Clearly, there is plenty about which to be concerned these days, but there are always things to fret over — and we would argue that a significant amount of bad news is “in” equity prices, notes John Buckingham, value oriented money manager and editor of The Prudent Speculator.

Although the past is no guarantee of the future, we think looking at what has taken place historically can provide some tranquility for those who share our long-term time horizon.

After all, value stocks have done well when inflation previously has been above 8%. To be sure, we must be braced for additional downside in the near term, but we think long-term-oriented investors should be opting to be greedy while others are fearful.

Shares of Bristol Myers Squibb (BMY) recently rose on news that the FDA had approved its drug Sotyktu (deucravacitinib) for the treatment of moderate-to-severe plaque psoriasis. The jump was enough to reverse declines over the past month, but gains were shed as shifting sentiment took hold of the overall market.

The safety profile and efficacy for Sotyktu are expected to put pressure on Amgen (AMGN), whose Otezla showed in a phase 3 trial that the former helped patients achieve 75% more skin clearance than the latter. “There is no doubt in our minds that this is the right drug…There’s absolutely no remorse,” BMY’s Chief Medical Officer recently said in an interview about selling Otezla to Amgen when Bristol bought Celgene in 2019.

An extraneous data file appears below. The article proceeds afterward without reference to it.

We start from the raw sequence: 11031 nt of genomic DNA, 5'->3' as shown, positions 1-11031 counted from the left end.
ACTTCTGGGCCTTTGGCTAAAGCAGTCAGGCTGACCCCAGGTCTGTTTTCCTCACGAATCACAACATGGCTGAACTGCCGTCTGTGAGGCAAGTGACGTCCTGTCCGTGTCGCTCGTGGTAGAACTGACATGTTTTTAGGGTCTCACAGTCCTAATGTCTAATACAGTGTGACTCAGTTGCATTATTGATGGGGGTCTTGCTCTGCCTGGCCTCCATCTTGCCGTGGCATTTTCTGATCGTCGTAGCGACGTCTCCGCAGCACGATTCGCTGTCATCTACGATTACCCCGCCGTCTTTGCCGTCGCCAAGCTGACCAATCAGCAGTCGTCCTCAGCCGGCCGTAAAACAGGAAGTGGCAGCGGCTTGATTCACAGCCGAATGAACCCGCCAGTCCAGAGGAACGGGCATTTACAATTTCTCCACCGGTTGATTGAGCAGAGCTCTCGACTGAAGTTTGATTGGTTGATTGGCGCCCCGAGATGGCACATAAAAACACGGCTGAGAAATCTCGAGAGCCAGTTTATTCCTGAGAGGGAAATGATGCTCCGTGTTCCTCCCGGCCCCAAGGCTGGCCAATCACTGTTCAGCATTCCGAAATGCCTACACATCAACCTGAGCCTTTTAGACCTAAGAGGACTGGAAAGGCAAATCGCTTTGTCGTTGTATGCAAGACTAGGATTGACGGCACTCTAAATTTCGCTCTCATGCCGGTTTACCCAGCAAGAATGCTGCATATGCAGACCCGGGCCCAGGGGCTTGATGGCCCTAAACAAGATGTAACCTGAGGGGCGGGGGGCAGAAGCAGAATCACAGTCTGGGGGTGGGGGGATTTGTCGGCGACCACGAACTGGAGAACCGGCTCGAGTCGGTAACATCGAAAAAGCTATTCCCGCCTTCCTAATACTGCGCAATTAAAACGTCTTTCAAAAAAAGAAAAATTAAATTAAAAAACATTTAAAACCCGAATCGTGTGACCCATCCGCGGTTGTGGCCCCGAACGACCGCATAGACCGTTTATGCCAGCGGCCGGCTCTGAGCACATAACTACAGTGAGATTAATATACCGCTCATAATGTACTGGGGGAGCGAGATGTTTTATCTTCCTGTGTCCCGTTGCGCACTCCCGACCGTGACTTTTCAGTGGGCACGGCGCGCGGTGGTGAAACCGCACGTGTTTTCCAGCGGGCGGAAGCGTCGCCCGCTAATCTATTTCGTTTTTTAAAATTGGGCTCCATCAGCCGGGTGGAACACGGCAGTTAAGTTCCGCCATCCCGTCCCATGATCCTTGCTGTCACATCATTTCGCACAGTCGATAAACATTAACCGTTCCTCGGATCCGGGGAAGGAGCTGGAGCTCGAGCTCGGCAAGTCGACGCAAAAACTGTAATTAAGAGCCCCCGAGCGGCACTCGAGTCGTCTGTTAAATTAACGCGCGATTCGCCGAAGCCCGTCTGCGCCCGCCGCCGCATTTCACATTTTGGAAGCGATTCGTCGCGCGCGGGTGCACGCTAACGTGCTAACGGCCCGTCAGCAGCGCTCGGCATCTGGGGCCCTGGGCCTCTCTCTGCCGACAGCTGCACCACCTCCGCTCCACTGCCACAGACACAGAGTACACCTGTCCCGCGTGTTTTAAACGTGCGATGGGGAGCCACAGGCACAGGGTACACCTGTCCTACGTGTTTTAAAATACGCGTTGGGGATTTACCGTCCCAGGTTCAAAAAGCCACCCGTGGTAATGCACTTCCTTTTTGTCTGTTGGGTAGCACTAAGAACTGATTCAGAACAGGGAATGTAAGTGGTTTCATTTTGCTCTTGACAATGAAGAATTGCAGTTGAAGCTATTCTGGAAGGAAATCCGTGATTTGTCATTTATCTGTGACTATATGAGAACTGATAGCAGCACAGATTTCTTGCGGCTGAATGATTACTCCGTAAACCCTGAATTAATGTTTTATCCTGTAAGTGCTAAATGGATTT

Street analysts were quick to note the lack of a black box warning for the Bristol drug, which is notable given safety concerns have plagued other autoimmune drugs.

BMY shares trade for less than 9 times the 2023 consensus analyst EPS forecast even as the stock has been an outperformer year-to-date. Bristol has a heritage of supporting its pipeline by bringing in partners to share the development costs and diversify the risks of clinical and regulatory failure, and the acquisition of Celgene moved Bristol further into the specialty pharma segment.

Recent FDA approval of respective cancer and heart failure drugs Opdualag and Camzyos, along with new approvals for current drug Opdivo, are solid strides to not just offset losses from multiple myeloma drug Revlimid, which has lost patent protection starting this year, but to continue to grow the top line. The dividend yield is 3.0% and our target price for BMY is $102.

Meanwhile, AMGN shares fell on the news, although the biotech received some good news of its own when new data suggested a new lung-cancer pill (Lumakras) beat out chemotherapy, which is the current treatment." Wall Street currently projects the drug will generate $1 billion of sales by 2025, though it’s more expensive than chemo (albeit with reportedly fewer side effects), and a major target is second-line indications.

Despite the pressure on Otezla and accelerating competition for Enbrel expected in the next one to two years, we are patient while Amgen works through its pipeline of promising oncology drugs.

In the meantime, newer osteoporosis drug Evenity and asthma drug Tezspire also should support modest revenue growth. Amgen shares trade for a reasonable 13 times next 12 month EPS and sport a 3.4% dividend yield. Our target price is $301.

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